Scale dependency and the expression of hierarchical structure in Delphinium patches
Hierarchy theory has provided a valuable conceptual framework for studies of heterogeneity. However, there have been few empirical studies of hierarchical structure and little is known about how hierarchical structure originates or varies among systems. Here, I explore how scale dependency can influence the detection of hierarchical structure. Specifically, I compared how heterogeneity changed with scale in patches of larkspur (Delphinium spp). The distribution of Delphinium nelsonii inflorescences was quite uniform over the range of measured scales (1 m2-2500 m2) and only a single level of patchiness was observed. Aggregations of D. barbeyi inflorescences were much more pronounced and this patchiness was evident at many scales. The number of hierarchical levels and the scales at which patchiness occurred varied both within and between plots of D. barbeyi. Because patchiness was not strongly scale-dependent for either species, discrete patch boundaries and well-defined hierarchical levels were not usually apparent even when multiple scales of patchiness were present. In several cases, the scales of detected patchiness depended on the difference in scale between grain (resolution) and extent. I predict that because of the lack of dominant and strongly scale-dependent processes, microlandscapes such as Delphinium meadows, may be less likely to exhibit well-defined hierarchical structure than larger-scale landscapes, especially those heavily altered by human activities.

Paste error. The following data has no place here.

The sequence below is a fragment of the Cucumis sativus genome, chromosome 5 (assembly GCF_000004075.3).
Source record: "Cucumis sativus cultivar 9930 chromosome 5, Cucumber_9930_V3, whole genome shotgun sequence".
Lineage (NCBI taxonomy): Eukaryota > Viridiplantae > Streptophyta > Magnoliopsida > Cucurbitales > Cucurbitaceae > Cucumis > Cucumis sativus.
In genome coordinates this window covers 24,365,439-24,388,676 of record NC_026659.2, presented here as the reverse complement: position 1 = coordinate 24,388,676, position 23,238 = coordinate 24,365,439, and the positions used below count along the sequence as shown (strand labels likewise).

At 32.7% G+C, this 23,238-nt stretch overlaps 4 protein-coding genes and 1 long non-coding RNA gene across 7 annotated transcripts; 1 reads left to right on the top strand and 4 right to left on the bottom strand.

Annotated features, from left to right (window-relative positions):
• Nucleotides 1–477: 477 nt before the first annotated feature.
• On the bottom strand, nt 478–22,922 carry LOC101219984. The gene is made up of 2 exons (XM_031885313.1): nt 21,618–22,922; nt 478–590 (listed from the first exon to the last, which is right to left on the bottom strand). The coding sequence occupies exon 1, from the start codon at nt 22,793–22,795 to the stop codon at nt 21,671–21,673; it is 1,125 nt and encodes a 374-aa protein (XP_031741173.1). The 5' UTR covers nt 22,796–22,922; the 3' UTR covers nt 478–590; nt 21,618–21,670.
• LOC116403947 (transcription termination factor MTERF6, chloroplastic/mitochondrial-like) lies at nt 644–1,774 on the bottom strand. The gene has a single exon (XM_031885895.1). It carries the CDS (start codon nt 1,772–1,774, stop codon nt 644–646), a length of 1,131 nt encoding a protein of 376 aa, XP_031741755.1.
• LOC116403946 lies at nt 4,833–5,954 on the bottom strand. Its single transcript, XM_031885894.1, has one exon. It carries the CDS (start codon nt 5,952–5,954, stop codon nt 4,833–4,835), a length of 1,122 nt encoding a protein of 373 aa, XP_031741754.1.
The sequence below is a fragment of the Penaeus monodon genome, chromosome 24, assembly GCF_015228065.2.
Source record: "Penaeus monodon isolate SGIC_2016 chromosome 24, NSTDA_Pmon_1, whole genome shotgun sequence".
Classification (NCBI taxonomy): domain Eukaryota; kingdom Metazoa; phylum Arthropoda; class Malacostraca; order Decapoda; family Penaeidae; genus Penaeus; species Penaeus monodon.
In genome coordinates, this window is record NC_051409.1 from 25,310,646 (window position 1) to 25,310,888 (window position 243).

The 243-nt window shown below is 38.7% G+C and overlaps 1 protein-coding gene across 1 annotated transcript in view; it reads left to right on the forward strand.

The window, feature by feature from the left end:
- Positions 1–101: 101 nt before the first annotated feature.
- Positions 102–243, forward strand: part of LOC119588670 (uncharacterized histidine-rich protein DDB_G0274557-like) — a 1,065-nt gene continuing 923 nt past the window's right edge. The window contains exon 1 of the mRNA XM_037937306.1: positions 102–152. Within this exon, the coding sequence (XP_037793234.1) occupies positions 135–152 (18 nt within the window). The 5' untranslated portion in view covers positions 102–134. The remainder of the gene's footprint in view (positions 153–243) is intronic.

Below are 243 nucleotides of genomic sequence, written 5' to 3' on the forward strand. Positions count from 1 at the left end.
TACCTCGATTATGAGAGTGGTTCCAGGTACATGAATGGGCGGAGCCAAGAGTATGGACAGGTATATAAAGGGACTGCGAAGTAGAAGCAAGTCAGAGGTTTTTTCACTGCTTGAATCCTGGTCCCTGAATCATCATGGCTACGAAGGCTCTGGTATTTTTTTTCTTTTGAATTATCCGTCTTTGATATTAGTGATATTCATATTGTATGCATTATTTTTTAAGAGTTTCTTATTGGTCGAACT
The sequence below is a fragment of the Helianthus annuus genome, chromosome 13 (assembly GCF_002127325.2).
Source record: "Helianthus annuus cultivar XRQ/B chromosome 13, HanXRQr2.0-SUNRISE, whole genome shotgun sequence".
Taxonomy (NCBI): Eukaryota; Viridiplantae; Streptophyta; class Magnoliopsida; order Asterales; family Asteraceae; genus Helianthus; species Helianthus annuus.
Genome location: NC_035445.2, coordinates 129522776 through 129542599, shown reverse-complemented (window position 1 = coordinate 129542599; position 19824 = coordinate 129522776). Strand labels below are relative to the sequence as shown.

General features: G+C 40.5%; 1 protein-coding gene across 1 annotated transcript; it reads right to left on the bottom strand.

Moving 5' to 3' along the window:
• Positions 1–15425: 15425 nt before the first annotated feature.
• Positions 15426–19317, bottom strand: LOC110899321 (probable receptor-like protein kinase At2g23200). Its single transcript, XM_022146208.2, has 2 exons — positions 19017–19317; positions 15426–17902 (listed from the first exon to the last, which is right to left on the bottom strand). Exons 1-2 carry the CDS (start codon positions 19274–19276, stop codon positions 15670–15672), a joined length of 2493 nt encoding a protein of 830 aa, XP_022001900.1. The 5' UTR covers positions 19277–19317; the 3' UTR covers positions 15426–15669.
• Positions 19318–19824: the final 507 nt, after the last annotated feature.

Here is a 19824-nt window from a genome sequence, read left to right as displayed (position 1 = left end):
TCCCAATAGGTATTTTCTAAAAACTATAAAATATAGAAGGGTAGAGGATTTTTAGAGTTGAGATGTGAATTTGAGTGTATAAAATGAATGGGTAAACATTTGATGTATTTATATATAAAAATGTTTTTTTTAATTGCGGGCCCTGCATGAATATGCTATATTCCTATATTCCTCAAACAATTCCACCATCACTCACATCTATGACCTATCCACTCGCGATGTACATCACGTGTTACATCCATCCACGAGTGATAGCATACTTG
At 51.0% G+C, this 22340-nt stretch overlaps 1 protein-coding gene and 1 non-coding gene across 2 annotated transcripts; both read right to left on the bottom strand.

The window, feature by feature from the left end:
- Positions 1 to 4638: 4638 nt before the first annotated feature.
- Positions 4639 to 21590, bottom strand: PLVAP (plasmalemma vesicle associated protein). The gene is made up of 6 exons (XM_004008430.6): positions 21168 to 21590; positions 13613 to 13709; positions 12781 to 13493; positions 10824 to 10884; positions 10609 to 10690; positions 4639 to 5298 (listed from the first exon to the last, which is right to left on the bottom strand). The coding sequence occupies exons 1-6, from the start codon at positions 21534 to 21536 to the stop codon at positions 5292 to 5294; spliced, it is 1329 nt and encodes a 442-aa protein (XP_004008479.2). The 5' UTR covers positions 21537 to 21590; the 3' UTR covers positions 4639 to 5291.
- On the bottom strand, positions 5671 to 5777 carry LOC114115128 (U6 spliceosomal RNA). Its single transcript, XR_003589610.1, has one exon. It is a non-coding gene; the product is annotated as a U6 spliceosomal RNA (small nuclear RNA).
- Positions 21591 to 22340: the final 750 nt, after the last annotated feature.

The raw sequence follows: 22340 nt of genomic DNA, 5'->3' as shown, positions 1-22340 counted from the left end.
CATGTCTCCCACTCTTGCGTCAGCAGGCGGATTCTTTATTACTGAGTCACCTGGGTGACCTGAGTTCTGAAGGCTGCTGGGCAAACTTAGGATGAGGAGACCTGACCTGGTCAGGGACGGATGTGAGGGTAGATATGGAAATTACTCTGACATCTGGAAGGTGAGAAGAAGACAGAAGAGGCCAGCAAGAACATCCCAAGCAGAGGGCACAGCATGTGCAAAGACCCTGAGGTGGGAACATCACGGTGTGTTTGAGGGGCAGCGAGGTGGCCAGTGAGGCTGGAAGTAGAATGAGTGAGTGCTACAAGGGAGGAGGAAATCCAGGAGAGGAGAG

- 1 - sciences appliquees, technologies et medecines
- 2 - sciences biologiques et medicales
- 3 - sciences biologiques fondamentales et appliquees. psychologie
- 4 - ecologie animale, vegetale et microbienne
- 1 - Life Sciences ; 2 - Agricultural and Biological Sciences ; 3 - Plant Science
- 1 - Physical Sciences ; 2 - Environmental Science ; 3 - Ecology